What is Te Kawa Mataaho’s role with the Open Government Partnership?
Te Kawa Mataaho leads the Open Government Partnership (OGP) on behalf of government, with implementation of the Commitments in each plan led by individual agencies. The total number of staff working on Commitments across New Zealand government agencies is not recorded.
At Te Kawa Mataaho, a core team of two to five people works predominantly on OGP-related activities. This team is supported by other Te Kawa Mataaho staff.
How is the public involved?
The first phase of the process to develop the fourth Open Government Partnership National Action Plan was the gathering of ideas from members of the public through our online conversation platform, as well as via workshops with interested individuals and groups across the country. This process started in 2020 with workshops and conversations and concluded in mid-2021.
We are grateful to everyone who submitted ideas for this Action Plan. These ideas have been collated into a single document, which is on our ideas page. The ideas are sorted by the three high-level themes we collected ideas under, as well as the source (i.e. workshop, online, or formal written submission).
The ideas were assessed with our expert advisory panel (EAP), civil society organisations, and a range of government agencies, and joint advice provided to the Minister for the Public Service on potential focus areas for Action Plan. That advice has been published on the Te Kawa Mataaho website.
The next phase was to refine these ideas and work these up into commitments into a draft plan that went out for public consultation between 24 November and 12 December 2022. The plan was approved by Cabinet and made public on 20 December 2022.
Finally, we will draft the Plan with an invitation for Government and public feedback.
Can public servants take part in the conversation?
Public servants have the same rights as other New Zealanders. As active citizens and members of the public, public servants are encouraged to join in the OGP conversation.
It is important that public servants exercise judgement about how they engage. Public servants who express their political views in their own time are unlikely to breach their employer’s political neutrality obligations - provided that they don’t: identify their opinions with their agency; give the impression they are speaking on behalf of their agency; or use confidential government information for political purposes.
How many years is the Plan for? When will it be reviewed?
Currently, OGP allows for a two-year or four-year plan. We’ve been talking to other countries about how they’re thinking. Some have done plans with interim milestones after two years, to be built on in the two years after that, or moved to a four-year plan. As ideas are developed into commitments, we can structure the plan to get the best outcomes, including what works in terms of length. We are interested in ideas that might take longer than two years to fully implement.
How is the OGP funded? Is there a dedicated budget allocation?
OGP-related activities are funded in a variety of ways. To be a member of OGP, New Zealand pays an annual membership contribution of $200,000 – this is funded through Te Kawa Mataaho as the lead for OGP on behalf of government.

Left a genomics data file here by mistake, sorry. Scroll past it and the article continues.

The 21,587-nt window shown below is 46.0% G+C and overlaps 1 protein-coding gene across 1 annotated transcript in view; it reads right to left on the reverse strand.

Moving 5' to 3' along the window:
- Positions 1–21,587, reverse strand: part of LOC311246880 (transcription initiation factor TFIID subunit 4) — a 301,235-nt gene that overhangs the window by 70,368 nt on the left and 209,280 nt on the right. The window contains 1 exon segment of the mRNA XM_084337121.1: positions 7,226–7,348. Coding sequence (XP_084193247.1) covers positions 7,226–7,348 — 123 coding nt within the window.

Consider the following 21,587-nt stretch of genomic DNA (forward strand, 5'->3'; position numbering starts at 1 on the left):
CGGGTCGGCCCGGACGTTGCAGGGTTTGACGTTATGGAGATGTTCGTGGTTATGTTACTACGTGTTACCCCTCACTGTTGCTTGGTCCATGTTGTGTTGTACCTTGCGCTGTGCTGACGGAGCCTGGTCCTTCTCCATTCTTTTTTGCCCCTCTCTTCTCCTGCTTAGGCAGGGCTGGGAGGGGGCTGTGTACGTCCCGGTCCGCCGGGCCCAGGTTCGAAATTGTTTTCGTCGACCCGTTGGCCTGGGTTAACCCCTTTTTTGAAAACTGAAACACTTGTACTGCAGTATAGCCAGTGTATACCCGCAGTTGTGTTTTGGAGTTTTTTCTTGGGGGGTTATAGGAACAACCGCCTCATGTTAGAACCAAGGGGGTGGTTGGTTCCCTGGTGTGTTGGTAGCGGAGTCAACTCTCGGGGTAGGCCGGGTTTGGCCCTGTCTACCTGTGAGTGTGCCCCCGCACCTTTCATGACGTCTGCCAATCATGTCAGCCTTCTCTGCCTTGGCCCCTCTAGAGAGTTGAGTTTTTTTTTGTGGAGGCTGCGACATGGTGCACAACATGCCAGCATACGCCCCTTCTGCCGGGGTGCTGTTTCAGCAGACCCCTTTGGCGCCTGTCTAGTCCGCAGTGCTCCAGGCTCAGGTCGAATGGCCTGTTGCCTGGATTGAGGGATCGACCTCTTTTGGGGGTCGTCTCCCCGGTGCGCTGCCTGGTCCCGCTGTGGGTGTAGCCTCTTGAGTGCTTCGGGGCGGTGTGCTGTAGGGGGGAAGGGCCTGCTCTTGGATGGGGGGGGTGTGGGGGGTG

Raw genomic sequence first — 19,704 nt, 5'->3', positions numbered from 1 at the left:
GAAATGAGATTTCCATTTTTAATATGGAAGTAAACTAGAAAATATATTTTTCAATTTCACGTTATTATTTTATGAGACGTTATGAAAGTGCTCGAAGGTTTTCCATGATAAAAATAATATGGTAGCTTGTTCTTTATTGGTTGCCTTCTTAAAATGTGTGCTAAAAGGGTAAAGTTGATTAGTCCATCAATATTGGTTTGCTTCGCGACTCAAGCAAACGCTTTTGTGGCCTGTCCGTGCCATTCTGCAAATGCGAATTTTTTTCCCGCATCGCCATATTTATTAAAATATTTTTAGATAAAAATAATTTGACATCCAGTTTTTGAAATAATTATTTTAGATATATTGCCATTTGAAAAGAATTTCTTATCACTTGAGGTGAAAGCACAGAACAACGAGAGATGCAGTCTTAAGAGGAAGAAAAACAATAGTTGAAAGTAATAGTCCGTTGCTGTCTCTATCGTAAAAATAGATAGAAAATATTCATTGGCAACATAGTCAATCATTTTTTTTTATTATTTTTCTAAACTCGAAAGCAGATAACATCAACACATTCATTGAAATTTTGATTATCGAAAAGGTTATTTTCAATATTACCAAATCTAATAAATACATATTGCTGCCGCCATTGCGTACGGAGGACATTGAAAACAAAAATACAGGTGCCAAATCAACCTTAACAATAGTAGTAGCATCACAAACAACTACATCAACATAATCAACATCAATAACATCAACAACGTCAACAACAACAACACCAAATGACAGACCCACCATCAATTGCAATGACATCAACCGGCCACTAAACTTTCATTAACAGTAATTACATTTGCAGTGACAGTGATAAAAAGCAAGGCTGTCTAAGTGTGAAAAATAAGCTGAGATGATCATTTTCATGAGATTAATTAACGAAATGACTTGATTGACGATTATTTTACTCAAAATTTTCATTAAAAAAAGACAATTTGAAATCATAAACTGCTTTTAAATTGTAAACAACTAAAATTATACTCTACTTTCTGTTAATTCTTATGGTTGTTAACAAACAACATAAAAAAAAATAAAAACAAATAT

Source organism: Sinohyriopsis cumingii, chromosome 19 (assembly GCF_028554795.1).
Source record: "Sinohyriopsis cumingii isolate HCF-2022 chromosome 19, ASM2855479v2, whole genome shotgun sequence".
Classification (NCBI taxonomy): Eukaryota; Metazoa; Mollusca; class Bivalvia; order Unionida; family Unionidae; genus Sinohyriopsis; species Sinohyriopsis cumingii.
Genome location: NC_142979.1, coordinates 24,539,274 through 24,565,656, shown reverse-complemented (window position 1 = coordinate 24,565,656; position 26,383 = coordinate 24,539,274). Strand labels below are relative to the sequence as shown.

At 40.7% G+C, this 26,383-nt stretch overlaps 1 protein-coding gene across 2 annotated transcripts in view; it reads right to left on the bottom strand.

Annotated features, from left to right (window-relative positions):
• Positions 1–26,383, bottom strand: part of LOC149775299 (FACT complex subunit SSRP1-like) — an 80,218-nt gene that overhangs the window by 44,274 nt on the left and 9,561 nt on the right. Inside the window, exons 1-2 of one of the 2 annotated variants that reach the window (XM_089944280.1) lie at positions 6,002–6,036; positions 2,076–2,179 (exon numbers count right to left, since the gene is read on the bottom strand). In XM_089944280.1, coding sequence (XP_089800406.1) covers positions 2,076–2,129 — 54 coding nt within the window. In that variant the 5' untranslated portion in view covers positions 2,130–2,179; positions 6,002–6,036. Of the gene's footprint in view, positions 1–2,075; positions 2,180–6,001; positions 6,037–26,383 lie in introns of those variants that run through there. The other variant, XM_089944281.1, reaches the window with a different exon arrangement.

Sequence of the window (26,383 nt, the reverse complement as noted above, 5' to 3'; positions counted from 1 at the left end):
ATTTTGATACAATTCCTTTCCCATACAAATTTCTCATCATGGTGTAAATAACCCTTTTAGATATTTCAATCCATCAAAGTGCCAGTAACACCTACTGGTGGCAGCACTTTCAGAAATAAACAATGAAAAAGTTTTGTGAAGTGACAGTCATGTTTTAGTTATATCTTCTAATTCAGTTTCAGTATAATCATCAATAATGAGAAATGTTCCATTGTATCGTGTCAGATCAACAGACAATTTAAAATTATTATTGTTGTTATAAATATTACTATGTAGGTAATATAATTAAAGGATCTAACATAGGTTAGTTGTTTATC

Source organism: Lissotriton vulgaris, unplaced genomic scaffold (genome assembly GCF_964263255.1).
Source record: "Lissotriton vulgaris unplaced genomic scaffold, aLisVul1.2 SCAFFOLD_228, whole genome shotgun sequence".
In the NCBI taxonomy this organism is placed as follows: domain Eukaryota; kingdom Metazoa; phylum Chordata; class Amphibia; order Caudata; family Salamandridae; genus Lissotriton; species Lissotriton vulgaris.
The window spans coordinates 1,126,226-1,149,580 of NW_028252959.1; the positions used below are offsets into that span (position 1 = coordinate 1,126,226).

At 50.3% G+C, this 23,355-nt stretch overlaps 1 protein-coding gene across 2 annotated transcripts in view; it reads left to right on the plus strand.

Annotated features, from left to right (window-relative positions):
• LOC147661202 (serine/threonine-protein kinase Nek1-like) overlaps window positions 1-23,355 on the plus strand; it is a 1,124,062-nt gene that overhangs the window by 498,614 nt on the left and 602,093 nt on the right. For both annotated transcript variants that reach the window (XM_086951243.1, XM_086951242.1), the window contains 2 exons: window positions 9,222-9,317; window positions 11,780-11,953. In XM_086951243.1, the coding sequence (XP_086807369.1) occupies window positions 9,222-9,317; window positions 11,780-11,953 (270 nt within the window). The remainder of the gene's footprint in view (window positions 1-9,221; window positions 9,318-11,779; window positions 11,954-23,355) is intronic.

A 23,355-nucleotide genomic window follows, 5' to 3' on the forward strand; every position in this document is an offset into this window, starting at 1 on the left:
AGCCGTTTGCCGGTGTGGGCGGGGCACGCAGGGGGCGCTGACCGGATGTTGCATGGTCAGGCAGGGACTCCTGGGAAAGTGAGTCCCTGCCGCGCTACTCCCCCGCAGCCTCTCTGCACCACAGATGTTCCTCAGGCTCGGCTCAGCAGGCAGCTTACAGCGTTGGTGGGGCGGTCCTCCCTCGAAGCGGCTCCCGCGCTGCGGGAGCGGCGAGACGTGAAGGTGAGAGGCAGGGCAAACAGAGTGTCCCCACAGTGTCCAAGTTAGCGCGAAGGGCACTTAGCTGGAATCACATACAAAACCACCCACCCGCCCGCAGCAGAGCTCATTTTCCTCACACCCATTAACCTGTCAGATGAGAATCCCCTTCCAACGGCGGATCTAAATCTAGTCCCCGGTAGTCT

There is not a centralised fund available for National Action Plan implementation work. Funding is one of the things we work through with agencies when developing commitments. The possibility of four-year commitments may open up budget cycle opportunities, depending how these are structured.
What has been achieved through previous OGP plans?
New Zealand has developed three previous OGP National Action Plans with commitments that seek to enable active citizenship, support greater responsiveness and enhance transparency and accountability. Successful initiatives from the National Action Plan 3 include:
- The School Leavers’ Toolkit – a collection of online resources for teachers created to: better educate students about government, financial literacy, workplace skills and other practical topics; and help young people feel more confident navigating life after school. Visit the School Leavers’ Toolkit. Key milestones include:
- Since its September 2019 launch, the Toolkit website has seen over 120,000 views, with over 40,000 first-time users.
- A training and support programme for teachers and educators was delivered to integrate the Toolkit into local curriculums.
- Public participation in policy development –to assist the New Zealand public sector develop a deeper and more consistent understanding of what good engagement with the public means. New resources on the Department of the Prime Minister and Cabinet’s web site include:
- Review of government use of algorithms – to increase the transparency and accountability of how government uses algorithms (automatic decision-making processes used by computer programmes) to identify patterns in data. In July 2020, the Algorithm Charter for New Zealand was released. This is a commitment to ensuring New Zealanders have confidence in how government agencies use algorithms. Currently:
- There are 26 Algorithm Charter for Aotearoa New Zealand signatories who have committed to applying the values of the Charter in their work.
How will the Plan be monitored and evaluated?
OGP has an accountability framework, including the Independent Review Mechanism (IRM). The IRM produces reports that assess the design and implementation of the commitments adopted by OGP participating governments in their countries’ action plans. During the action plan cycle, governments will produce Self-Assessment Reports.